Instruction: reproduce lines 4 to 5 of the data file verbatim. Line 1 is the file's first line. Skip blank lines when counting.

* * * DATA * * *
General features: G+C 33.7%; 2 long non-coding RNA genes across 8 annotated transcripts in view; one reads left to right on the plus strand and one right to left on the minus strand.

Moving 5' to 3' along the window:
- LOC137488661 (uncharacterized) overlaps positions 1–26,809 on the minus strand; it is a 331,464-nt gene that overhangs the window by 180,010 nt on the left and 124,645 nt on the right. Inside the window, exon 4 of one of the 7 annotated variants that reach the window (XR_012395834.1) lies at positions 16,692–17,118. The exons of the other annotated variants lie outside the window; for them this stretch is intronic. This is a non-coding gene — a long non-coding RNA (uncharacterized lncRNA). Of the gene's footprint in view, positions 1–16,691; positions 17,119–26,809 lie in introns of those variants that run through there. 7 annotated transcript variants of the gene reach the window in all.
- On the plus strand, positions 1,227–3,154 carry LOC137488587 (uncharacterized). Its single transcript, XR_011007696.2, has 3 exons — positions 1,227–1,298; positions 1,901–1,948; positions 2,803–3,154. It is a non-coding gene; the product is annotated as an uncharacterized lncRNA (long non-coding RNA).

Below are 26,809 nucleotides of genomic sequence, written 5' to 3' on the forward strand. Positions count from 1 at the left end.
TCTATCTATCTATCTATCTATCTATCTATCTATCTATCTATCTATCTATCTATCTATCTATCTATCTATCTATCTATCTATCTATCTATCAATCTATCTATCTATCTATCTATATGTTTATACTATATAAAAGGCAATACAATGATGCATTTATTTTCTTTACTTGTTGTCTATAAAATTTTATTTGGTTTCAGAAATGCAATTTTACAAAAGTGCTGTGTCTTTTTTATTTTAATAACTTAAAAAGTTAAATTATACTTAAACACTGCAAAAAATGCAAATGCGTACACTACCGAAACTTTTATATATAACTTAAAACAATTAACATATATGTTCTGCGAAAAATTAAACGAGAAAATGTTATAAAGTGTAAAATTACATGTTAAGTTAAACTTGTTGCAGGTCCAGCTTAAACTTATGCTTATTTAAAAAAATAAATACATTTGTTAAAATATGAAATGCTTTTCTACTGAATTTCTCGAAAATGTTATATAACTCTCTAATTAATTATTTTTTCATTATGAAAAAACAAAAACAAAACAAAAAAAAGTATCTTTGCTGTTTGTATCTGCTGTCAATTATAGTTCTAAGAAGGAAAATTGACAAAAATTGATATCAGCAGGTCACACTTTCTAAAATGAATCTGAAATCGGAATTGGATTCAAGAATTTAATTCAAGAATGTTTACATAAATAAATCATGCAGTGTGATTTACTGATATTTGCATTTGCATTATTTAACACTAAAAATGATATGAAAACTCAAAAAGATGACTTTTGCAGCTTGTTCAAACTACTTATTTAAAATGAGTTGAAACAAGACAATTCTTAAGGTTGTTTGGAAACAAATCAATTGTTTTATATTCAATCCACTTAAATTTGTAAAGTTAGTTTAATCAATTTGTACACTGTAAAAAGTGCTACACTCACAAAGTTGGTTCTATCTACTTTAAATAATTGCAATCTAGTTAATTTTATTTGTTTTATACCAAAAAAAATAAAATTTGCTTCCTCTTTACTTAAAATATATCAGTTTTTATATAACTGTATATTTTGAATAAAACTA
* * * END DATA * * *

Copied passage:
- On the plus strand, positions 1,227–3,154 carry LOC137488587 (uncharacterized). Its single transcript, XR_011007696.2, has 3 exons — positions 1,227–1,298; positions 1,901–1,948; positions 2,803–3,154. It is a non-coding gene; the product is annotated as an uncharacterized lncRNA (long non-coding RNA).

Below are 26,809 nucleotides of genomic sequence, written 5' to 3' on the forward strand. Positions count from 1 at the left end.